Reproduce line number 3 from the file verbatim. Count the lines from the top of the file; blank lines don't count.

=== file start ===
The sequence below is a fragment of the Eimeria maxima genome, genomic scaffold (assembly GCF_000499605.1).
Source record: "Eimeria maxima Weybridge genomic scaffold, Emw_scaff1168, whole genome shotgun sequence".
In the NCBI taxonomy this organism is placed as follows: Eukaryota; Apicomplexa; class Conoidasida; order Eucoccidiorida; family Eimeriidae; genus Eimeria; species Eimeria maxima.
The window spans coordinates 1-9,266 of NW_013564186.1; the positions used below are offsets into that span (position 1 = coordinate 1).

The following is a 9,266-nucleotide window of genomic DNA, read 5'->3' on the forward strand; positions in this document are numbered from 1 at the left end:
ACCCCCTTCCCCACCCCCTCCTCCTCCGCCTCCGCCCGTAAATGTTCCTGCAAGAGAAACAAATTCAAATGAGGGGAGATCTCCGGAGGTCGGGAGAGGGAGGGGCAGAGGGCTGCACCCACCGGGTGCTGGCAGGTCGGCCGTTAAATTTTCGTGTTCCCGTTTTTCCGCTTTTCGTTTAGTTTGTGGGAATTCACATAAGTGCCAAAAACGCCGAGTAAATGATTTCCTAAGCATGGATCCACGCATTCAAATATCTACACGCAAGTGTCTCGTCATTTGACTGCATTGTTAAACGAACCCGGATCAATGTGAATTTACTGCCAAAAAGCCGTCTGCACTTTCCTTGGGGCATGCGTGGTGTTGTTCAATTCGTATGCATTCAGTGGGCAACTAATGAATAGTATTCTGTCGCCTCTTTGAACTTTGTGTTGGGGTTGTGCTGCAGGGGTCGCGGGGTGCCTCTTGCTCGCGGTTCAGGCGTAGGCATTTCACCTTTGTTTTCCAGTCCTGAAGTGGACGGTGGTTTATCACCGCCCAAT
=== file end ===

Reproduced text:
In the NCBI taxonomy this organism is placed as follows: Eukaryota; Apicomplexa; class Conoidasida; order Eucoccidiorida; family Eimeriidae; genus Eimeria; species Eimeria maxima.